By Judy Berthiaume, UW-Eau Claire Integrated Marketing and Communication
While Eau Claire’s reputation as a music hot spot is growing thanks to Justin Vernon’s success on the world’s stage, the Chippewa Valley’s music and arts scene actually has been thriving for decades.
Now a team of UW-Eau Claire public history students is working to share the stories of the artists, producers, publicists and others who are longtime contributors to the city’s eclectic music scene.
Students working with the “Sounds of Eau Claire” project are researching and interviewing a variety of people who have made significant contributions to the local arts scene. They have already completed nearly a dozen of the hour-long oral history interviews, which are the basis for podcasts scheduled to air on Blugold Radio.
Goal is to preserve and share history
The ongoing oral history project’s goal “is to preserve and share a broader and deeper history of Eau Claire music for residents and visitors,” said Dr. Daniel Ott, a visiting assistant professor of history at UW-Eau Claire. “The project helps to do that by exposing listeners to stories about musical individuals in the region who each have different stories and understandings of Eau Claire’s rich musical landscape.”
Home page photo: Robert Baca, UW-Eau Claire professor of music and director of jazz studies
The “Sounds of Eau Claire” project involves multiple groups and organizations, including Blugold Radio, McIntyre Library, faculty and students from the university’s history department, the Chippewa Valley Museum and narrators from the community.
Given the arts’ current impact on Eau Claire’s growth and economy, focusing a public history project on the local music world is of interest to the students as well as the community, Ott said.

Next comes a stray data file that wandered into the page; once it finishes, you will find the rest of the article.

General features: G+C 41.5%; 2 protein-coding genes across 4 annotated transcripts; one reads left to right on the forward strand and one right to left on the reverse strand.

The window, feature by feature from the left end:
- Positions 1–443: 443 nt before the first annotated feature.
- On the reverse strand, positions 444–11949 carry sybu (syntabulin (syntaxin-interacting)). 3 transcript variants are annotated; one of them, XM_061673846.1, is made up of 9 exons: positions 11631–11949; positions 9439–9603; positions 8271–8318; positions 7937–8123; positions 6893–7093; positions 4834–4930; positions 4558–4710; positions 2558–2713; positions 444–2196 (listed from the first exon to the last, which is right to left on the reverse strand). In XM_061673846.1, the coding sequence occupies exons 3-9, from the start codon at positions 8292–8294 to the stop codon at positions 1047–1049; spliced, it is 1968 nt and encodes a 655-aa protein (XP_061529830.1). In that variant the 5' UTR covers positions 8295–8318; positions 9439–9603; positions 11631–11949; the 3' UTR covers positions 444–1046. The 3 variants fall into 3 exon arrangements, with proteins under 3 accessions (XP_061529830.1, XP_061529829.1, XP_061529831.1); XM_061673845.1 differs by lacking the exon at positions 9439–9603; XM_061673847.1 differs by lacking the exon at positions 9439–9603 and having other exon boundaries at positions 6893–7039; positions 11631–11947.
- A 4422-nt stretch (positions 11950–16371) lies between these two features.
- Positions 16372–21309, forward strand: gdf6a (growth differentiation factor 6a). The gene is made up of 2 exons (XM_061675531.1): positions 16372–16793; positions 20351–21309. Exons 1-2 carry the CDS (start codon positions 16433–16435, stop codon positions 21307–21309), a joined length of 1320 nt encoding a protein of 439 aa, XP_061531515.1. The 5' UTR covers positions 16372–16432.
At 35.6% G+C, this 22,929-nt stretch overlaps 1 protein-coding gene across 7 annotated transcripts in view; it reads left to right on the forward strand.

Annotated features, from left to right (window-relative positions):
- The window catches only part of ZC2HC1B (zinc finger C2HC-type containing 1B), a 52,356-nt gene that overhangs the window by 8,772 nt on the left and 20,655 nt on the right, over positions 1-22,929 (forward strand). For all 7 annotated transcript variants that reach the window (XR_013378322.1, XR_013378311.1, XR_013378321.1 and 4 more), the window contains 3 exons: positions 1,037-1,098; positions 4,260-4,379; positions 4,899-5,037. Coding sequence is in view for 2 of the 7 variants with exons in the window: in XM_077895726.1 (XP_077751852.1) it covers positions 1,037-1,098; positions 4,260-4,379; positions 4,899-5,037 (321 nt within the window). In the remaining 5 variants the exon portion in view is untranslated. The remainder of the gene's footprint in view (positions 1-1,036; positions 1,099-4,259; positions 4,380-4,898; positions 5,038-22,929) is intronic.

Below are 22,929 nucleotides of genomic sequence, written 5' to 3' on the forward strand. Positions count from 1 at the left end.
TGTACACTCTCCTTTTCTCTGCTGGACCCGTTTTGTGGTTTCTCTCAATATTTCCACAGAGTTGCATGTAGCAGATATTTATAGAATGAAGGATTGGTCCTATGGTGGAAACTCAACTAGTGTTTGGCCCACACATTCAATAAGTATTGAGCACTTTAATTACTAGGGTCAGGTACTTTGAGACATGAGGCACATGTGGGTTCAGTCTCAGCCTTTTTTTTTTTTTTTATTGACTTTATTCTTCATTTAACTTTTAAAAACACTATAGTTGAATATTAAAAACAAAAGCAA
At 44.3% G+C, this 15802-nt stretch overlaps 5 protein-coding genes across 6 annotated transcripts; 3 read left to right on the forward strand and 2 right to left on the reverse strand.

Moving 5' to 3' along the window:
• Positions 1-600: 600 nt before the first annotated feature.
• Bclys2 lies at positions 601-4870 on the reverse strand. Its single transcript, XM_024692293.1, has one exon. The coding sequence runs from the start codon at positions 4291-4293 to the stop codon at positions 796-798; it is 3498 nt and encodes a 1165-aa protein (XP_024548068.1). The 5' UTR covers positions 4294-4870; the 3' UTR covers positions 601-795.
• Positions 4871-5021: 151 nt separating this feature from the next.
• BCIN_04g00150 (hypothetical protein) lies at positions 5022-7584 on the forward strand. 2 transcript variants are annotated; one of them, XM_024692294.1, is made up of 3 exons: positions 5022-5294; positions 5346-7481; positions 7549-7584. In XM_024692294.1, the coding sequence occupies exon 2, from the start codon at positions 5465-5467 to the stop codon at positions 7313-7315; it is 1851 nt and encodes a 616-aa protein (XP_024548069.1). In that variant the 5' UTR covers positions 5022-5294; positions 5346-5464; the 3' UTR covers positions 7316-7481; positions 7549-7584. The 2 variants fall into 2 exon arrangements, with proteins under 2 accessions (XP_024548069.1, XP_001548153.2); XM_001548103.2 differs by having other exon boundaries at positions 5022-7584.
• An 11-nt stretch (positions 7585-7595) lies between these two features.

Public history focuses on the community
“Public history is focused on doing research with the community, that is relevant to the community and that is available to the community,” he added. “As a topic, the Eau Claire music scene made perfect sense. Additionally, local music seemed like an easy topic to get students excited about and an ideal way for them to learn the craft of oral history through interviewing real people.”
Elizabeth Schmidt, a junior public history major from Lake City, MN is one of the students excited for the opportunity to share the stories of local icons while also building her skills as a historian.
Schmidt’s team is sharing the story of Robert Baca, an accomplished jazz musician who leads UW-Eau Claire’s jazz program. To prepare for that interview, the team researched Baca’s contributions as a musician and as a faculty member, Schmidt said.
The goal, she said, was to ask questions and to encourage him to tell his own stories rather than telling the stories for him. That preparation paid off, she added.
“He had wonderful stories. . . “
“He had wonderful stories about his work with icons such as Frank Sinatra as well as his role in the revitalization of the university’s jazz program,” Schmidt said. “He also has been key to the success of the Eau Claire Jazz Festival, which helped spark the musical renaissance that Eau Claire is in.
“His stories are fascinating and created a wonderful narrative for us.”
After completing the on-air interview with Baca, Schmidt and her partner created a podcast script based on it.
“We decided to focus the podcast on his work as a professor and what makes the jazz studies program special, which is an obvious passion for him,” Schmidt said.
Blugold Radio jumped at the chance to partner in the project because it aligns with the station’s commitment to elevating the talents of local musicians, said Scott Morfitt, station manager.
“Every day Blugold Radio plays a wide variety of local musicians, and it’s at the core of our mission to connect listeners with this music community,” Morfitt said. “We are excited to be part of it.”
The original “Sounds of Eau Claire” interviews air at 10:30 a.m. Sundays. Starting in September, the interviews will air again during afternoon drive time. Links to the podcasts are on Blugold Radio’s website.